For the descendents of Richard Dearie and his son John Russell

Elizabeth Dearie nee Hogg (Eliza)

1813 – died before 1868 Instructress to children and known for her beauty.

Compiled by Claire Grey

Early Life

Elizabeth Hogg was born about 1813 in London. She was the eldest daughter of John Hogg, a jeweller from Perth and his wife Elizabeth Lydstone Mugridge from Dartmouth in Devon. Her parents had married in August 1807 at St James’ Church, Westminster; she was born 6 years later. Her birth date has been found from looking at the 1851 census, the only census that she has been found on so far. Her birthplace is given as London and this is likely to have been the City of London. As a jeweller John Hogg might have lived and worked in Hatton Garden, which was the jewellers’ district, although this is just outside the City. Her sister Annie was also born in the City of London in 1815.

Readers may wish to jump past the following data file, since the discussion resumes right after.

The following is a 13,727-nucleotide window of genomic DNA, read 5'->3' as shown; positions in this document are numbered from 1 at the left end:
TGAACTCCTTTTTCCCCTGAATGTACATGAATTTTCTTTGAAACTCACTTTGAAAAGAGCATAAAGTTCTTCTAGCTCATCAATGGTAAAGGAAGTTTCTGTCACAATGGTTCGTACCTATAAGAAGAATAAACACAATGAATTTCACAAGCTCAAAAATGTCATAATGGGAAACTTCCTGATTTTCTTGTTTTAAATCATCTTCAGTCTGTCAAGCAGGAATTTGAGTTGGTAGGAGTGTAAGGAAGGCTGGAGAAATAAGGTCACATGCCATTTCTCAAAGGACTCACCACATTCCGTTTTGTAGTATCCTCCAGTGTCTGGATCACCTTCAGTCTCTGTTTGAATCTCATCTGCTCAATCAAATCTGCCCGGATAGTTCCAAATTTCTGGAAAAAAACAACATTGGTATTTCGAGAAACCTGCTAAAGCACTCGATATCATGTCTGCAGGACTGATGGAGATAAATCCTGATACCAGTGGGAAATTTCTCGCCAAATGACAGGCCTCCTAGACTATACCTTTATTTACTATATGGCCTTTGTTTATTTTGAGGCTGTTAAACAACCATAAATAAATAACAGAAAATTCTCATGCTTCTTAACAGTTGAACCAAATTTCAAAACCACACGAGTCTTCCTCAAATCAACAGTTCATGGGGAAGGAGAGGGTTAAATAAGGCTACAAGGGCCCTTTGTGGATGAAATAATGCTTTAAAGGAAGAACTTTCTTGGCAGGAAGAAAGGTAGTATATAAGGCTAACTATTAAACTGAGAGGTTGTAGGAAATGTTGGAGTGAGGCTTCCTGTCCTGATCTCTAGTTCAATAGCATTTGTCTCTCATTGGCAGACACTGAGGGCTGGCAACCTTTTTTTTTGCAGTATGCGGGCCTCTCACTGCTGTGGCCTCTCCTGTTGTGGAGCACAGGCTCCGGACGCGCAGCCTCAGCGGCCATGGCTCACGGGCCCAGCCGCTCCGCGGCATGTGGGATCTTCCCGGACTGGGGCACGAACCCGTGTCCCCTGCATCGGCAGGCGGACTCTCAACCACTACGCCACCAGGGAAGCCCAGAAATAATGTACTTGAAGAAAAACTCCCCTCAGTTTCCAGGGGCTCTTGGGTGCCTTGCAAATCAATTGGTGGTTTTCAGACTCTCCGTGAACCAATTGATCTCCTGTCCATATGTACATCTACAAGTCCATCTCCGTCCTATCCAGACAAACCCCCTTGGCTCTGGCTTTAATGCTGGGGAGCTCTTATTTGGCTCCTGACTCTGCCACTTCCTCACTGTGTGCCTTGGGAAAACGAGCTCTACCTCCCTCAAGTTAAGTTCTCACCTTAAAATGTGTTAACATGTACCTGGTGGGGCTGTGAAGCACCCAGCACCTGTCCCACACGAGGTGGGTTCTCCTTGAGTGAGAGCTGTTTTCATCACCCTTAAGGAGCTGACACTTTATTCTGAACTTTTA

By October 1818 when her sister Georgina was born the family had moved to Perth in Scotland. Agnes was born in 1822 and in 1826 her brother Alfred was born also in Perth. In 1828 when her mother was 44, her youngest brother Oscar was born, he was baptised in the Pomarium West Church. Pomarium was the weavers’ district of Perth so possibly this is where the family were living.

There is also evidence to suggest that through their mother or her mother Ann the family knew the Reverend Francis Lyte in Brixham Devon and spent part of their childhood there.

According to family myth Eliza was intelligent and very beautiful. Written on the back of a picture of Eliza’s mother Gertrude Fox writes: “Eldest daughter Elizabeth was very beautiful. Instructress to the English Ambassador’s children Belgium.” It is not known if this means the children of the English ambassador to Belgium or the children of the Belgian ambassador in London. This information has not been not verified. It shows however that she must have had to work.(1)